So what were we watching in 2008? The multiplication of television continues at speed. If you have cable TV you might have, say, 80 channels to choose from, most of them having nothing to offer you whatsoever. Some have almost no viewers. You could afford to advertise a missing cat on some of them, except that nobody who might have seen your cat is watching. Richard and Judy have been demoted from terrestrial TV to a hopelessly obscure channel — ratings at one point dropped to 21,000 — yet their book club continues a sort of phantom existence, selling huge quantities of paperbacks even though almost no one sees R&J plugging them.
Supporters of the new dispensation claim that this is an ideal situation; nobody would go to a supermarket that offered only five different foods. Yet there are drawbacks to all this choice. Television costs a lot of money to make. Not as much as feature films, of course, but a drama with decent production values is going to cost at least £1 million an hour. That’s why so much is co-production, often with an American company such as Home Box Office or Public Television’s WGBH in Boston, or sometimes with an entire European Union of backers, such as the recent ’tec series Wallander. (There is, by the way, a new cable channel called Alibi, which offers nothing but detective stories, from gritty ones such as Taggart to the stylised improbabilities of Poirot.)
But cable draws off enough viewers to bring the numbers sharply down. We will never see again the kind of figures Morecambe and Wise got at Christmas: fully half the population was watching. A year ago, the biggest Christmas audience was for the EastEnders special, which got nearly 14 million — less than one in four of us.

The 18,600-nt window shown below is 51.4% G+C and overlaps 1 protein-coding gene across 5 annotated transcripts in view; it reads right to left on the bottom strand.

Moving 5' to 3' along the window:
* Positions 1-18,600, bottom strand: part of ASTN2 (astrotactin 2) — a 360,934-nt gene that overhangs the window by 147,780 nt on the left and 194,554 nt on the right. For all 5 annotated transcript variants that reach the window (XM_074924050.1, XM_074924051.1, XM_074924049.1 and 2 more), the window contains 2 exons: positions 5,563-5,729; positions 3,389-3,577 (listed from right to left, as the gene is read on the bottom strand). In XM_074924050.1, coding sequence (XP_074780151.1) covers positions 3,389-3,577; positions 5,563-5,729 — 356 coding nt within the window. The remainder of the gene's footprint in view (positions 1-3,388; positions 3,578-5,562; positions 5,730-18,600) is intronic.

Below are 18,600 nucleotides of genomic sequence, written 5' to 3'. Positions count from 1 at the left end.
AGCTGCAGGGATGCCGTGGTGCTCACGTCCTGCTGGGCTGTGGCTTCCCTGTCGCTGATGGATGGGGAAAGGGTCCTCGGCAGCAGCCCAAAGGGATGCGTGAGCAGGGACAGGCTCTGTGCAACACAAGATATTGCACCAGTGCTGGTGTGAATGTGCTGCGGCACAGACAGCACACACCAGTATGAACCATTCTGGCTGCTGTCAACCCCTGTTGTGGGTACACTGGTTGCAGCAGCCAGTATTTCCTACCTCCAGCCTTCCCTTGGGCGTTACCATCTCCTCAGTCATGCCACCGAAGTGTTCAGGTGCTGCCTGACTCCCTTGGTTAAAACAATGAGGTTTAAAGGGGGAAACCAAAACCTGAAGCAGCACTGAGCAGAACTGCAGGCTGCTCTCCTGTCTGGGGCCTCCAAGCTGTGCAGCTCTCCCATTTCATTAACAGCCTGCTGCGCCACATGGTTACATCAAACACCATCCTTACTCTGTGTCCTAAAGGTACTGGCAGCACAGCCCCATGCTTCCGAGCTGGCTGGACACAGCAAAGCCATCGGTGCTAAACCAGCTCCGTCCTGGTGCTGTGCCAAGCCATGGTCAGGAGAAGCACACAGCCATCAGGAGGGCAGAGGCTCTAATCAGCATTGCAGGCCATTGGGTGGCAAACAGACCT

So what do we like? Sport, mainly. Nearly 15 million people watched Manchester United beat Chelsea in the European Champions League, but even minority sports pull in the viewers if the occasion can by hyped enough: the Wimbledon final, Federer versus Nadal, took 12.7 million, only a touch more than the 12.5 who saw Lewis Hamilton win the Formula One championship. Even rugby matches can pull in eight million and an astonishing seven million watched the Boat Race. British success at the Olympics produced massive audiences, even for sports such cycling, which probably gets around 13 viewers for the rest of the year.
We still seem to like ‘reality’ shows, though heaven knows where the reality lies. I’m A Celebrity…Get Me Out Of Here! remains enormously popular, even if we haven’t actually heard of this year’s winner, whoever he was. (Some soap star, I believe.) But there are huge ratings for ‘talent’ shows, including Strictly Come Dancing, which comfortably survived the departure of John Sergeant. The Apprentice and MasterChef did well too, so the BBC has milked the MasterChef formula ruthlessly. The apparently good news for persons of discernment is that Big Brother seems to be limping to its conclusion, at the worst time for desperate, cash-strapped Channel 4. This year’s final got barely five million viewers, and the winner was: all together now, er, um…Sadder than you might think, though, because BB helped pay for the good stuff.
So, the year’s successes, in no particular order: New Tricks became the most popular drama series on television, in spite of the BBC’s early indifference. It is now to return, as probably is ITV’s Foyle’s War. Both were victims of ageism — they got huge audiences but of older people, and advertisers and managers hate that. They would love it if all persons over the age of 40 were obliged to watch something called The Wrinkly Channel and not clog up their youthful demographics.
Doctor Who continued its stately progress, and no doubt will again with David Morrissey as the Doctor. Criminal Justice was a fine series. So was Little Dorrit, though the half-hour episodes dotted about the week clearly annoyed many people, and audiences dwindled towards the end.
What won’t we see again? I’d be startled if Bonekickers came back, or Harley Street. Trinny and Susannah seem to be nearing the end of their catwalk. The Wire was hailed as the greatest television series ever made, but it was on FX, a cable channel, and nobody watched it. And now that Britain stands no chance at all, the Eurovision Song Contest may be coming to an end, on our terrestrial TV at least. Perhaps Graham Norton can revivify it now that Wogan has left. But I rather doubt it.